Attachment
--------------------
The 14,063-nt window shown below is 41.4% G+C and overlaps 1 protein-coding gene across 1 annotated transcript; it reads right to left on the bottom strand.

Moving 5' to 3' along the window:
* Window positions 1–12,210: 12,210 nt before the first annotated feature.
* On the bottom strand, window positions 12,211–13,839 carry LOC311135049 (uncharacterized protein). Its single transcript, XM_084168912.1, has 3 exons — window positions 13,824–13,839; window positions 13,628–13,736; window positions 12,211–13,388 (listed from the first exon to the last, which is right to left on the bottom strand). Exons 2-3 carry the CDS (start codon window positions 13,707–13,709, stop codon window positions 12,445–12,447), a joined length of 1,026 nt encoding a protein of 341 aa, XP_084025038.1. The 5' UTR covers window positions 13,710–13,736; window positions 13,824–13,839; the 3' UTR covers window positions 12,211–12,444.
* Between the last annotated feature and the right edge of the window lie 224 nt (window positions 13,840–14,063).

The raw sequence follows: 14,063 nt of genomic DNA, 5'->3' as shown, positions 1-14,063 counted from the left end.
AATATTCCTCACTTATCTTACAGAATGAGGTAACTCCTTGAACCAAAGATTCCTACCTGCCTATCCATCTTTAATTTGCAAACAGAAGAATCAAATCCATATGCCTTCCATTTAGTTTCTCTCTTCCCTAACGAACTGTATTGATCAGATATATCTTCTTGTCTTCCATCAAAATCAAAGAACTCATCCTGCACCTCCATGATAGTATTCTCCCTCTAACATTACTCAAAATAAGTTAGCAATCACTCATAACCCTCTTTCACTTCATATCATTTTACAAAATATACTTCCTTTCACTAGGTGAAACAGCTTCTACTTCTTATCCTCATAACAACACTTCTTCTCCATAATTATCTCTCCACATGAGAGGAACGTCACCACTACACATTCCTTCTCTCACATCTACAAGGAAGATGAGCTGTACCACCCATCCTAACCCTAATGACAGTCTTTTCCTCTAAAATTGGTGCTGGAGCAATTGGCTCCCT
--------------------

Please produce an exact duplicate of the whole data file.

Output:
The 14,063-nt window shown below is 41.4% G+C and overlaps 1 protein-coding gene across 1 annotated transcript; it reads right to left on the bottom strand.

Moving 5' to 3' along the window:
* Window positions 1–12,210: 12,210 nt before the first annotated feature.
* On the bottom strand, window positions 12,211–13,839 carry LOC311135049 (uncharacterized protein). Its single transcript, XM_084168912.1, has 3 exons — window positions 13,824–13,839; window positions 13,628–13,736; window positions 12,211–13,388 (listed from the first exon to the last, which is right to left on the bottom strand). Exons 2-3 carry the CDS (start codon window positions 13,707–13,709, stop codon window positions 12,445–12,447), a joined length of 1,026 nt encoding a protein of 341 aa, XP_084025038.1. The 5' UTR covers window positions 13,710–13,736; window positions 13,824–13,839; the 3' UTR covers window positions 12,211–12,444.
* Between the last annotated feature and the right edge of the window lie 224 nt (window positions 13,840–14,063).

The raw sequence follows: 14,063 nt of genomic DNA, 5'->3' as shown, positions 1-14,063 counted from the left end.
AATATTCCTCACTTATCTTACAGAATGAGGTAACTCCTTGAACCAAAGATTCCTACCTGCCTATCCATCTTTAATTTGCAAACAGAAGAATCAAATCCATATGCCTTCCATTTAGTTTCTCTCTTCCCTAACGAACTGTATTGATCAGATATATCTTCTTGTCTTCCATCAAAATCAAAGAACTCATCCTGCACCTCCATGATAGTATTCTCCCTCTAACATTACTCAAAATAAGTTAGCAATCACTCATAACCCTCTTTCACTTCATATCATTTTACAAAATATACTTCCTTTCACTAGGTGAAACAGCTTCTACTTCTTATCCTCATAACAACACTTCTTCTCCATAATTATCTCTCCACATGAGAGGAACGTCACCACTACACATTCCTTCTCTCACATCTACAAGGAAGATGAGCTGTACCACCCATCCTAACCCTAATGACAGTCTTTTCCTCTAAAATTGGTGCTGGAGCAATTGGCTCCCT